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Yellow Ribbon goes to NationsBank

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by Paul Flemming

SBJ Staff

NationsBank owns Branson's Yellow Ribbon Theater, and all that remains is for the other creditors in the bankruptcy of Falls Theater Partners LP to scramble for the scraps.

"We gave the bank a deed. The bank owns the theater now," said Ron Stenger, managing partner of the general partner in Falls Theater Partners.

Falls Theater Partners filed July 24 for bankruptcy protection from its creditors. The partnership was in default on a 1993 $5 million loan from the former Boatmen's Bank of Southwest Missouri, now NationsBank. The theater closed for good Dec. 15.

NationsBank is scheduled Feb. 11 to hold an auction of the theater's equipment at the Taney County Courthouse in Forsyth. Bank officials were unavailable for comment on plans for the theater and land. A courthouse auction will not be held for the land, as a quit-claim deed was delivered to the bank in lieu of the foreclosure, according to bankruptcy court documents.

Falls Theater Partners has assets of between $300,000 and $350,000 to pay administrative expense claims of $790,000. Those expense claims are in contention in the Chapter 11 bankruptcy proceeding and were to be the subject of a hearing Feb. 5.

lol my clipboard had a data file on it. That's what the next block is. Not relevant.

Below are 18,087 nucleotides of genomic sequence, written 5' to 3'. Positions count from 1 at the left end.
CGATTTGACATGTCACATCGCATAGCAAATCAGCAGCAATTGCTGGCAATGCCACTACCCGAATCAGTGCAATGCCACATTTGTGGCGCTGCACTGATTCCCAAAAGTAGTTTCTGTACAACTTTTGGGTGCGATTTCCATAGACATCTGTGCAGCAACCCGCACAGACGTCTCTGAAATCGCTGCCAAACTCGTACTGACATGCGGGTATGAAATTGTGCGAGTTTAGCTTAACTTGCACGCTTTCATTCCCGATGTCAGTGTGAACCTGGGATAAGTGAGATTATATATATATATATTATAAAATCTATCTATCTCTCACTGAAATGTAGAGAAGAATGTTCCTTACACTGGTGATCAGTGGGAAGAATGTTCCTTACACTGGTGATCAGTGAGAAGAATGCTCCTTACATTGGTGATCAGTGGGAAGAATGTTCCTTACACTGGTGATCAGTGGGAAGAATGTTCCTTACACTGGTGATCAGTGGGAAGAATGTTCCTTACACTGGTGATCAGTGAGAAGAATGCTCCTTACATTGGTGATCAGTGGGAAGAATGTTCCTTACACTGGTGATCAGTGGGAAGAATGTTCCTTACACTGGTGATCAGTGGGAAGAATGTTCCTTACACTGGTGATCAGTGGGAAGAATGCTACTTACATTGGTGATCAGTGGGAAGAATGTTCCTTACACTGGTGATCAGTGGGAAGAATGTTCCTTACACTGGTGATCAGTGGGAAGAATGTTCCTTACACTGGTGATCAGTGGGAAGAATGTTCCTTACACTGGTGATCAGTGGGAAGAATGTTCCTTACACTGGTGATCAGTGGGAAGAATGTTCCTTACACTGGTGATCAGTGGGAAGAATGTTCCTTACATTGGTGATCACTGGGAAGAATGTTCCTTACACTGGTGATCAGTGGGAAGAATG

Among the claims:

?$138,158 claim by Tony Orlando

?$91,357 claim by Wayne Newton

?$29,947 claim by the limited liability partnership's bankruptcy attorneys.

?$310,208 claim by Branson Land Company.

"People are arguing as to the amount they are owed," Stenger said. "All that's left is for the bankruptcy court to decide who gets what and then distribute it. There's not enough money to pay everyone in full."

Also among the scheduled subjects of the Feb. 5 hearing was an order from U.S. Bankruptcy Court Judge Karen M. See to show cause why a trustee should not be immediately appointed, the case should not be converted to liquidation or the case should not be dismissed.

Facts presented in the case "have raised issues as to whether debtor has continued to operate in a Chapter 11 proceeding when it may have been known or ascertainable that there would not be sufficient funds to pay all administrative expense, and during which time it may have been to debtor's benefit to pay administrative expenses on a selective basis and to pay cash collateral payments to ... NationsBank," See said in her order.

An August agreement called for Falls Theater Partners to make $400,000 in payments to NationsBank in order to be allowed to try to sell the theater. Those payments were made, but the deal called for payment in full of the $5 million promissory note by Dec. 31 or transfer of the theater's deed.

"We had a buyer, but they couldn't get their financing," Stenger said.

Both Orlando and Newton's performance contracts expired at the end of 1997, but magician Kirby Van Burch had signed a contract to perform at the theater in 1998.

Orlando and Newton moved together to a new theater.